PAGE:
The general idea is that the company uses the power of business to solve social and environmental problems. To achieve and maintain B Corp status, a company must meet strict standards for:
- Social and environmental performance
- Accountability and transparency.
The organization behind the certification program carries out regularly audits of a company’s practices and products to determine their beneficial impact on employees, community, the environment, and customers.
If you’re looking for a safe and sustainable duvet, going with a B Corp is a good start. Almost always, B Corps will offer duvets that are made with more eco-friendly materials and processes in a more equitable, ethical way.
If you’re not sure about the credibility of a company’s certifications, check out IOAS.
International and Organic Sustainable Accreditation (IOAS) is administered by a non-profit organization and certifies the integrity of a product’s claims. This applies to claims that a product or company is:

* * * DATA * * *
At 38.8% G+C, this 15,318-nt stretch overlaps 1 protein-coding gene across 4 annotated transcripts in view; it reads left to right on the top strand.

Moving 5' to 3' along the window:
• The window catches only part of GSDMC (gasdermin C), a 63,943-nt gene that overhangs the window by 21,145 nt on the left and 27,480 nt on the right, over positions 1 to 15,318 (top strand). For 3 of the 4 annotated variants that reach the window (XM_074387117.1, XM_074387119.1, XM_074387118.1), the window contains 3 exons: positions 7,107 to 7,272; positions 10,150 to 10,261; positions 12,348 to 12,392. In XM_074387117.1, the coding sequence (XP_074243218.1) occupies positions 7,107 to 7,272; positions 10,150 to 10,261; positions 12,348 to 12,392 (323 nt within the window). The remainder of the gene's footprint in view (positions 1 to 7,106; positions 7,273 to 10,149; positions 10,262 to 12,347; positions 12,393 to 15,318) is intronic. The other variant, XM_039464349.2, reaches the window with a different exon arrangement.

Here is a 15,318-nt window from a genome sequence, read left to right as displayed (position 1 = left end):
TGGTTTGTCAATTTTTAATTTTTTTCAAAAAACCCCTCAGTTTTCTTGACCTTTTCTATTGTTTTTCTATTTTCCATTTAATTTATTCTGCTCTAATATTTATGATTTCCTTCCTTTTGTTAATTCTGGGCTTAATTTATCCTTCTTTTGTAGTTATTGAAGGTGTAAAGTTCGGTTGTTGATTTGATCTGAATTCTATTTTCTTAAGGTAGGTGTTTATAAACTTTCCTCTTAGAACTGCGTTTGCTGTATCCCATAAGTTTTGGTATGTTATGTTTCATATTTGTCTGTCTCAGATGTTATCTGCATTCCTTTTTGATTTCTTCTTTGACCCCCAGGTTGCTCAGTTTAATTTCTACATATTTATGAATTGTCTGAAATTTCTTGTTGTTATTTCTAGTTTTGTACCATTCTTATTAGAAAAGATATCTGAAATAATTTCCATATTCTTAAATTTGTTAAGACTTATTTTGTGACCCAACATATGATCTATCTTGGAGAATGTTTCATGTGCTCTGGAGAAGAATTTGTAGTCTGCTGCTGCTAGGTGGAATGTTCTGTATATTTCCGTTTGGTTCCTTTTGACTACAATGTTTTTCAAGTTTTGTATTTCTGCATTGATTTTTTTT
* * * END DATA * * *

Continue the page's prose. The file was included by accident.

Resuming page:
- Environmentally sound
- Produced ethically
- Made with recycled materials.
Given the widespread fraud in the organics sector and in regards to other sustainability and non-toxic seals, IOAS has its work cut out. If you see that a company works with IOAS, this is a really good sign that it takes certification seriously and isn’t out to greenwash its products.
Final thoughts on certifications for duvets
A new duvet can seriously spruce up your sleep. But if you buy a duvet only to find out it’s not as natural or non-toxic as you thought, you could end up losing sleep instead.
Check for the relevant certifications above before you part with any cash. And make sure to check that ID numbers are valid and current. If they’re not, contact the company. It could be a simple mistake or the certificate might be in the process of renewal.